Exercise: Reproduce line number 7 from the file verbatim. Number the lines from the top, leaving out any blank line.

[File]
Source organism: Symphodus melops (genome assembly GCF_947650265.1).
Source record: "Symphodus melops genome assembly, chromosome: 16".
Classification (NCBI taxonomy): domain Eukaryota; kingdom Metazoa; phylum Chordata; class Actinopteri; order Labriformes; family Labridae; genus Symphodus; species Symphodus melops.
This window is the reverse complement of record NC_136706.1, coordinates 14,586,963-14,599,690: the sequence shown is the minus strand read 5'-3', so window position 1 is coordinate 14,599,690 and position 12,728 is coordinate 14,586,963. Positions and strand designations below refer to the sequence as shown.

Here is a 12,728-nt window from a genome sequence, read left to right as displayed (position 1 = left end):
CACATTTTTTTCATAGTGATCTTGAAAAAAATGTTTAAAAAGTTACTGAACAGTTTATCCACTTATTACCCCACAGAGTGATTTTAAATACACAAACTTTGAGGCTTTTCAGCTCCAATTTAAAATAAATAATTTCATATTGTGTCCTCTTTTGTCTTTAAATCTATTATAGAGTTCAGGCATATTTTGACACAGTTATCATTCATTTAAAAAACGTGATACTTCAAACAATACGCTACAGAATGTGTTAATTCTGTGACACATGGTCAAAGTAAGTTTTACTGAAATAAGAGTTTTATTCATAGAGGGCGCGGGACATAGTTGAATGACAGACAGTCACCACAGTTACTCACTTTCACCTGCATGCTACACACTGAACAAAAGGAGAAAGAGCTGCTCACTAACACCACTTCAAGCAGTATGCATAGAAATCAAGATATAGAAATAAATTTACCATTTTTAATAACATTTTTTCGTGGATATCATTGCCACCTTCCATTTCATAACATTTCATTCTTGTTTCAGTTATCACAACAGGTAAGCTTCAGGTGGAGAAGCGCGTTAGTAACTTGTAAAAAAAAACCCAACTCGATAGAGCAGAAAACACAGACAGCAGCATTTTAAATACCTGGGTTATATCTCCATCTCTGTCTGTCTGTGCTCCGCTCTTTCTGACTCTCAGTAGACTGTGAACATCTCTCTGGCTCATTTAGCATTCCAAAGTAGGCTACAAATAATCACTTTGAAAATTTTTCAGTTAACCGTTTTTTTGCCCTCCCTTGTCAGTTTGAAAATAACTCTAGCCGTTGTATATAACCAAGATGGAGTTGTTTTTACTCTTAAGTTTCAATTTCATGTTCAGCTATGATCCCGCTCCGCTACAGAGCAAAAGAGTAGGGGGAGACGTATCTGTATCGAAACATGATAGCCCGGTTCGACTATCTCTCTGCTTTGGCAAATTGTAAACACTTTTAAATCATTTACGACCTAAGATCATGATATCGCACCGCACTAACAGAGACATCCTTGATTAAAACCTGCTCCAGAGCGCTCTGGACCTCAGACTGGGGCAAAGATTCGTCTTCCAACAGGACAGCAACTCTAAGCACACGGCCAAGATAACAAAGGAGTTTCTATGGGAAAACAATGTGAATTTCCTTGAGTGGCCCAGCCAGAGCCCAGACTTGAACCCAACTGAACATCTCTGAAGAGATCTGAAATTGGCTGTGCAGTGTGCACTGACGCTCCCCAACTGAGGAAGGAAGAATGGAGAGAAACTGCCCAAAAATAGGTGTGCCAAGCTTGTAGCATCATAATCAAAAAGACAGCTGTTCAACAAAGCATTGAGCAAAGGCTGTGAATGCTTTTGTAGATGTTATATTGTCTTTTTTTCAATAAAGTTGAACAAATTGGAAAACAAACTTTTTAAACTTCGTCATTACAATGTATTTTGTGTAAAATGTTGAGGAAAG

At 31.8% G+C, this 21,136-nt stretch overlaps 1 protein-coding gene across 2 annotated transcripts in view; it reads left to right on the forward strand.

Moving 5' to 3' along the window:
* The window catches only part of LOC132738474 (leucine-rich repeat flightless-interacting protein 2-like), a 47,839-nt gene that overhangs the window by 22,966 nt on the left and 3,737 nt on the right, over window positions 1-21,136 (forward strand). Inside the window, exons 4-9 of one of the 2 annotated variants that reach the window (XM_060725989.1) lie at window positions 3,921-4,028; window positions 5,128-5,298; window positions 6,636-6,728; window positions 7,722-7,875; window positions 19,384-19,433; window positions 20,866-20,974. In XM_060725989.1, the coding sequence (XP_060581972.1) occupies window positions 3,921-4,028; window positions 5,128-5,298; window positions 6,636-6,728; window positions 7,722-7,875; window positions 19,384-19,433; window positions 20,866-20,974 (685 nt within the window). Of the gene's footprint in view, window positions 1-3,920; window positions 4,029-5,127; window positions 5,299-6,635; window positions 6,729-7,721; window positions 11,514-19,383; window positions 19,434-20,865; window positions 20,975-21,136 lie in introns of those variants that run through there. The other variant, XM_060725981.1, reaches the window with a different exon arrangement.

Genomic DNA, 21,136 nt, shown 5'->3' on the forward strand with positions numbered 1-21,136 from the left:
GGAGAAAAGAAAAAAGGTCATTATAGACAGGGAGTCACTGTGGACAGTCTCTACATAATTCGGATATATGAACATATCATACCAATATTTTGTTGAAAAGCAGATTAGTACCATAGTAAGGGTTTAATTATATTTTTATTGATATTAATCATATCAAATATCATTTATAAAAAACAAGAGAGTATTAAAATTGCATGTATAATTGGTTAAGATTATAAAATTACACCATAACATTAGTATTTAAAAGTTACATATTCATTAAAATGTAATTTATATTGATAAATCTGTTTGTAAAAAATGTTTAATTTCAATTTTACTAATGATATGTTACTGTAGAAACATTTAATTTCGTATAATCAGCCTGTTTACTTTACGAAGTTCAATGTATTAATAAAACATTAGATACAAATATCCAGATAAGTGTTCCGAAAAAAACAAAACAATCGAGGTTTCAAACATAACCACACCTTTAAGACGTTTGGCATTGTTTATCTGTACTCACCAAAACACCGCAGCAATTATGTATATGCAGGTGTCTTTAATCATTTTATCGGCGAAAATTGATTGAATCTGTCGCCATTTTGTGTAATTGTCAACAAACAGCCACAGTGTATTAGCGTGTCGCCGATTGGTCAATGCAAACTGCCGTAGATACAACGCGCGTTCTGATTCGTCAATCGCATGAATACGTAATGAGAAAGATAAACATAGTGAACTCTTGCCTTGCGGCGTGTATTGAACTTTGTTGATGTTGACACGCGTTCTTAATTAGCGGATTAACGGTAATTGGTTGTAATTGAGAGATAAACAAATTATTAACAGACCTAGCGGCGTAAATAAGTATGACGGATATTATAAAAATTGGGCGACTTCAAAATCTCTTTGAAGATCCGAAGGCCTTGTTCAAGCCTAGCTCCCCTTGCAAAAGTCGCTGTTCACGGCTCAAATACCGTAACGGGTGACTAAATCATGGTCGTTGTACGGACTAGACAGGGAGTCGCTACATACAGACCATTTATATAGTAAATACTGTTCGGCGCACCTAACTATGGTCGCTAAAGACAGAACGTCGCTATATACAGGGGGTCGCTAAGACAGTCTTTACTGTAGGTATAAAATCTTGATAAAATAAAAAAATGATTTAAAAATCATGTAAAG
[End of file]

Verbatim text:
At 31.8% G+C, this 21,136-nt stretch overlaps 1 protein-coding gene across 2 annotated transcripts in view; it reads left to right on the forward strand.